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AirlineGeeks Year In Review: 2020
In an industry notoriously difficult in normal circumstances, aviation faced extraordinary challenges in 2020. As COVID-19 spread, the travel industry was among the hardest-hit industries as governments closed borders and businesses went virtual. As the year comes to a close, it’s time to take a look back at AirlineGeeks’ most influential stories of the year. […]
In an industry notoriously difficult in normal circumstances, aviation faced extraordinary challenges in 2020. As COVID-19 spread, the travel industry was among the hardest-hit industries as governments closed borders and businesses went virtual. As the year comes to a close, it’s time to take a look back at AirlineGeeks’ most influential stories of the year.
It is important to note that there is a lot we cannot cover in this article; if we tried to hit everything, we’d be here all day. But there are a few articles we’ve published recently that can help you look back on the year – most notably, this month we’ve published two articles on the most high-profile aircraft retirements from 2020. You can read Part 1 and Part 2 by clicking on the links attached to each.
The headlines below are listed in chronological order and relevant articles may be linked below each header, and a few honorable mentions are listed at the bottom of the article.
Without further ado, let’s get into it.
In a big start to the year, Atlanta-based Delta Air Lines announced it had purchased a 20% stake in LATAM Airlines. The deal, worth nearly $2 billion, has had a huge influence on flights between the United States and South America and has solidified Delta’s role in the market. The deal eventually saw LATAM leave Oneworld.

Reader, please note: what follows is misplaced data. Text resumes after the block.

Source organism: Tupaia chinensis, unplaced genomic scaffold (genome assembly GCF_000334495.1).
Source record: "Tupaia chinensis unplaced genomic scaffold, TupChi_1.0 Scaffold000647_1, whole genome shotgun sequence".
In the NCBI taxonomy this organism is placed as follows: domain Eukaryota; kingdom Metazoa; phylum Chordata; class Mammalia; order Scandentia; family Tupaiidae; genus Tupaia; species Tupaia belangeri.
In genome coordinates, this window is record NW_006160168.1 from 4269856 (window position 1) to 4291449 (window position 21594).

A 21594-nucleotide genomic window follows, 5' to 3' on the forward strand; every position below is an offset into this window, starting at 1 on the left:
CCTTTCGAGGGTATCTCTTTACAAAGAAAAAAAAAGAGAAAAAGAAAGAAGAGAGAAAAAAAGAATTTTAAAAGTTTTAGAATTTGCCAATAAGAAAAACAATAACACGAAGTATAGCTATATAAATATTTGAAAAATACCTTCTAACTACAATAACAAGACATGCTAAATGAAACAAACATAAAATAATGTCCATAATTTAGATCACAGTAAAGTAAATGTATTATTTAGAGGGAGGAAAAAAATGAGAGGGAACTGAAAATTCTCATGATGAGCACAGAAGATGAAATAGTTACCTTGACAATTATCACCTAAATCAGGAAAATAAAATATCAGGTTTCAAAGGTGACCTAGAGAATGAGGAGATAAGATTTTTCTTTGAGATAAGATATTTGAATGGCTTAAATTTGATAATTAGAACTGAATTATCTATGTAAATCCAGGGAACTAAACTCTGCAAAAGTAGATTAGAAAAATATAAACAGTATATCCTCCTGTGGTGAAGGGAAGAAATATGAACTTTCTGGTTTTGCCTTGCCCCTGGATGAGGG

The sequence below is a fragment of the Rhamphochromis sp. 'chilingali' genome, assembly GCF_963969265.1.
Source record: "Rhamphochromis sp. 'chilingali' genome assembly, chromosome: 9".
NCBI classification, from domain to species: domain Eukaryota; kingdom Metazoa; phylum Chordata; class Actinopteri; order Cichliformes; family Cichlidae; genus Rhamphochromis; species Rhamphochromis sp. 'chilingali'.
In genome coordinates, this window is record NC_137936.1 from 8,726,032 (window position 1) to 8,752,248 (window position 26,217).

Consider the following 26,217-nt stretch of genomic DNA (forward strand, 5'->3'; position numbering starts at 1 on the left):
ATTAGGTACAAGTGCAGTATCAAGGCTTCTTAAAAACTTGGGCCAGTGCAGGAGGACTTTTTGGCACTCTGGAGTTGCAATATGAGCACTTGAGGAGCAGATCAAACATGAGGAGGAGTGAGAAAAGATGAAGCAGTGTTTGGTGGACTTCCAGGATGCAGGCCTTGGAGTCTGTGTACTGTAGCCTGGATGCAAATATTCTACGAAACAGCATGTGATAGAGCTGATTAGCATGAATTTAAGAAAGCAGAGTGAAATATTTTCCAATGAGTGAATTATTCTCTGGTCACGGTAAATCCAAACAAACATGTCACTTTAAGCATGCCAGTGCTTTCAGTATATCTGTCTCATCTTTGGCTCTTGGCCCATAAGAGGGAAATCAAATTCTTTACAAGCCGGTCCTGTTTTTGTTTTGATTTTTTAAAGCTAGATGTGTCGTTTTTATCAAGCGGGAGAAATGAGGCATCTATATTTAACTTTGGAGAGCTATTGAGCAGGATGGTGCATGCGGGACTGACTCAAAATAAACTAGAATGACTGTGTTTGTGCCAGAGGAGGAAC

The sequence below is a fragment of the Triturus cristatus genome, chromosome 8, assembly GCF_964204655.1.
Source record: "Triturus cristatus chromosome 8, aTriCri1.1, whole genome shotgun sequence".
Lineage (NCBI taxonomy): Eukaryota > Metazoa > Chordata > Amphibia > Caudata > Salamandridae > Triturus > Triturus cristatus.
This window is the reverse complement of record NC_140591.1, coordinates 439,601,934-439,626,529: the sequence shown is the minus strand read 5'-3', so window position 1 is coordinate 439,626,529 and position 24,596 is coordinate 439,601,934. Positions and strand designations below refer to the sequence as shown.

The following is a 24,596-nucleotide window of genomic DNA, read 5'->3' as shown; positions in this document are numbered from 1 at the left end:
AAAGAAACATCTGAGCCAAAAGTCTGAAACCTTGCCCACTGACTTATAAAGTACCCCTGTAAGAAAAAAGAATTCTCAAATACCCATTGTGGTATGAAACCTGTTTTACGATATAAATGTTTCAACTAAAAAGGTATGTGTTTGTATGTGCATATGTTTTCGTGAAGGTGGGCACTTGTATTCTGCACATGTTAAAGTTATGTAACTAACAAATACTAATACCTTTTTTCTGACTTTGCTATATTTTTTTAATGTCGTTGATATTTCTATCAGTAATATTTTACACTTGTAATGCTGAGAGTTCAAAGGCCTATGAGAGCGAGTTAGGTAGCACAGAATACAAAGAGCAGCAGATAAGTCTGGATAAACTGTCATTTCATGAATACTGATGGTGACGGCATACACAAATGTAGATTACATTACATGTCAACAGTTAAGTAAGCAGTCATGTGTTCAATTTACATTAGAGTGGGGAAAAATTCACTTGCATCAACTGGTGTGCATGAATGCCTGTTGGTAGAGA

2020’s first controversy came when Ukraine International Airlines flight 752 crashed after departing Tehran. The aircraft had just reached 8,000 feet when it appeared to explode. Though Iran initially denied the claim, it was later discovered that a missile strike had accidentally struck the jet amid an ongoing military campaign.
This article is most notable for being our first on the coronavirus pandemic, back before anyone knew what it would become. COMAC, along with nine other aircraft manufacturers, were denied entry to the event, as China was the epicenter of the outbreak at the time. Textron, Gulfstream and Bombardier all also withdrew from the airshow.
Soon after the Singapore Airshow announcements, Cathay Pacific announced it was halting most of its flights to mainland China. This was the first major flight cancelation of the pandemic and just a hint of what was to come.
Not long after LATAM announced its departure, Alaska Airlines revealed plans to join the oneworld alliance alongside a partnership with American Airlines. At the airline’s announcement, it would become the latest oneworld airline at Seattle-Tacoma Airport, alongside British Airways, Cathay Pacific and Japan Airlines. Fellow alliance member Qatar Airways would announce service to Seattle at the end of the year along with an enhanced partnership with Alaska.
Flybe became the first airline casualty of the pandemic in early March. The airline was already struggling, but a bid to purchase the airline seemed to have saved it, until the pandemic hit. With the sudden dropoff in passenger numbers, Flybe no longer had the cash it needed to sustain itself, causing a ripple effect across the entire U.K. – especially at airports where Flybe was by far the largest, if not the only, airline offering regular flights.
This was the decision that forced many people to realize just how serious the pandemic really was. U.S. President Donal Trump, in a speech from the oval office, banned foreign nationals from many European countries from entering the U.S. Airlines were forced to cut most if not all of their flights, and ties between two of the most interconnected regions in the world were slashed.
When the U.S. Government passed its CARES Act, it included billions of dollars for airlines to keep them afloat. Among the terms were a requirement to keep all workers employed through the end of September and to continue serving destinations at least once daily.